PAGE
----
A day in a million for RNLI New Brighton

RNLI New Brighton Atlantic 85 Charles Dibdin-Large

Author: Bob Warwick

Escorting giants in the Mersey, a ceremony to scatter ashes, rescue 10 fisherman in 3 incidents with 5 engine failures, socialising with a dalek, crew being towed by Lilliputian tugs, all in a Sundays work at New Brighton lifeboat station.





Sunday 27th July started brightly, many thousands of people came to Liverpool and Wirral to watch the visiting giants sail away at noon as the grand finale to their visit to the city. In New Brighton the Wallasey Model Boat Society were holding their annual fundraising day on behalf of the lifeboat station. The plan for the day for our relief Atlantic 85 lifeboat B-870 John & Louisa Fisher and crew was to start with a scattering of ashes ceremony off the sea wall at New Brighton to be followed by providing part of the safety net in the River Mersey for the departure of the giants. A demonstration of the lifeboats capability would follow off the sea wall at New Brighton for those visiting the model boat show followed by recovery and making the lifeboat available for close viewing at the model boat show. Two volunteers would also be towed round the boating lake by model tugs.

Needless to say things did not quite go to plan! Senior Helmsman Dave Lowe in charge of the lifeboat takes up the story ‘ We launched and conducted the scattering of ashes ceremony which was appreciated by the relatives of the deceased watching from the New Brighton shore. When we arrived off the Pier Head at Liverpool all we could see was a mass of people all along the sea wall, it was quite a spectacle. Our role was to provide a quick response should anyone end up in the River. Fortunately non did and we were able to enjoy the event and also the appreciation we received from the crowds.’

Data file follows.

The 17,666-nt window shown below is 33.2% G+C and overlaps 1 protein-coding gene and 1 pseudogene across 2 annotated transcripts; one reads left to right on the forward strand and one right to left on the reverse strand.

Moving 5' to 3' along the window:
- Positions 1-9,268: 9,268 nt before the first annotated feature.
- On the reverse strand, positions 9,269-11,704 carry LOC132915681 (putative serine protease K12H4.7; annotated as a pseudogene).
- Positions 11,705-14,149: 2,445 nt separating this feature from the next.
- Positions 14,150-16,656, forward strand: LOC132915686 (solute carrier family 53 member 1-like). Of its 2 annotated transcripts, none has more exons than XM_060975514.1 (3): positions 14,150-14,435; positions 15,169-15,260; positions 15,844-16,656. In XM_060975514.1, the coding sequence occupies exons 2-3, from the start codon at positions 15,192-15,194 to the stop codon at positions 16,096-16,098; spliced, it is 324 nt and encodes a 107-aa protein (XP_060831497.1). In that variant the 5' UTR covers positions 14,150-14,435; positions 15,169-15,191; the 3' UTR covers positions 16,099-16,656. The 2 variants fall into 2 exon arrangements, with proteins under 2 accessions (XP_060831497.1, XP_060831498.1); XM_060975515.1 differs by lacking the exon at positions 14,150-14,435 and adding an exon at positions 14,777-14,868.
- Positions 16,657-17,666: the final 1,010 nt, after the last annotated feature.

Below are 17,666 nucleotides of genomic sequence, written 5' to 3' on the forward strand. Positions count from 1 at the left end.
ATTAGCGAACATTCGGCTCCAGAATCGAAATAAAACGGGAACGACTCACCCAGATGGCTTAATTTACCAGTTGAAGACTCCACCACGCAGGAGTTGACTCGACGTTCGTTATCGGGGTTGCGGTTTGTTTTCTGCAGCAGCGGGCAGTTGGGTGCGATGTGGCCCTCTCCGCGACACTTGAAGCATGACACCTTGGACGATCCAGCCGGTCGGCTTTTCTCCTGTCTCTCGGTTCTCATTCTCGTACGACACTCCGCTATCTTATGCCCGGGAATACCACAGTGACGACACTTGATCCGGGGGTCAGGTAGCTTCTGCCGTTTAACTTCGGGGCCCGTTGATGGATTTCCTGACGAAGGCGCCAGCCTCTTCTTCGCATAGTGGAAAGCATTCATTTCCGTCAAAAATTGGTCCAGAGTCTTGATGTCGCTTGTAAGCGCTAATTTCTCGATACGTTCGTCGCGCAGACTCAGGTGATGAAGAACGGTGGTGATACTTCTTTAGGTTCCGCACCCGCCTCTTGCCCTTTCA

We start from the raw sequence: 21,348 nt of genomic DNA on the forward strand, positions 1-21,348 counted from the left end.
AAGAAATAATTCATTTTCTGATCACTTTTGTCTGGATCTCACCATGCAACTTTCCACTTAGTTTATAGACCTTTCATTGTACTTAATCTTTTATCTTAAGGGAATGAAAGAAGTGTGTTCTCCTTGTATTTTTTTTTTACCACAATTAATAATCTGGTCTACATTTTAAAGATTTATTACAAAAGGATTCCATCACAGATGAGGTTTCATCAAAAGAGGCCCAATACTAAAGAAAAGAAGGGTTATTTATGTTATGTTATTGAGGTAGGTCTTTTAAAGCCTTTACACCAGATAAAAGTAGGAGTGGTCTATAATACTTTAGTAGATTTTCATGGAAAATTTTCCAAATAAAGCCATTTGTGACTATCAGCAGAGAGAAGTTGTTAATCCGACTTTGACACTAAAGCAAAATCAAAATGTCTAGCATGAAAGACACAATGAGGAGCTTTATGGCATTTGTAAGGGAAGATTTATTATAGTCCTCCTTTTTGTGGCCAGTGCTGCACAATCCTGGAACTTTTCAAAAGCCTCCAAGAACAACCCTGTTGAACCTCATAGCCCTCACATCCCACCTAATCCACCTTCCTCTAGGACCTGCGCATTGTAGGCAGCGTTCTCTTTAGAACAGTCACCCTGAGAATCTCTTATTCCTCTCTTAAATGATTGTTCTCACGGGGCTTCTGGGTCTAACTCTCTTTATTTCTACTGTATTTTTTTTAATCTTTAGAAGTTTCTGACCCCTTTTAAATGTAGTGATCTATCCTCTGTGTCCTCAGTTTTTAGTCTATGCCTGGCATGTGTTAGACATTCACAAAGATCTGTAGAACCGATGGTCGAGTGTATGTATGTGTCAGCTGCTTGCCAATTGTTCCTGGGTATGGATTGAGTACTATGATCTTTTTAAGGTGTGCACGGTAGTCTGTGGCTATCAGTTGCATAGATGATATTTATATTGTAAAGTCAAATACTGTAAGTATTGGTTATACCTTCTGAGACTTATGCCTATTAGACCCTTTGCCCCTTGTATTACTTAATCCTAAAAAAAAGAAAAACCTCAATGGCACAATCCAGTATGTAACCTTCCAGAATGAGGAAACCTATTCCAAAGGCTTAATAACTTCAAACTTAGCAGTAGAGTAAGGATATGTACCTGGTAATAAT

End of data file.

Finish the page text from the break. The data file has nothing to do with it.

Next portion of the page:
He continued ‘ Towards the end of the event at 12:30 over the radio came the message that a vessel was in difficulty and in a hazardous situation off the embankment in Leasowe Bay. With this our plans for the day changed completely. Although fairly calm in the river as we approached New Brighton the sea became choppy resulting in an exhilarating ride to Leasowe Bay plus an overheating warning light started showing for our port engine and it began running intermittently. We found the casualty a 4.5 ton 7.5 metre fishing vessel, with a crew of four, anchor down and with engine failure almost on the embankment wall not far from Leasowe Lighthouse. The tide was just turning and the vessel in very shallow water and likely to be grounded very soon. We had difficulty in getting in close without damaging the lifeboat. Fortunately we had been followed to the scene by one of our Wirral s beach lifeguards on a jetski who was able to get a line for us onto the vessel. The anchor rope was cut and although one of our engines was overheating we had to take the chance and use both to tow it into deeper water and safety which we did with minutes to spare. This we did and in view of the sea conditions, the weight of the craft and our one good engine we asked for the assistance of Hoylake’s lifeboat Lady of Hilbre to take the vessel in tow to a suitable mooring in Tranmere as it was too heavy for those off New Brighton. When the Lady of Hilbre arrived we took one of their crew on board our lifeboat and transferred him to the fishing vessel and they took over the tow with us as escort. The vessel eventually reached the mooring at Tranmere and we returned to base at around 5pm.’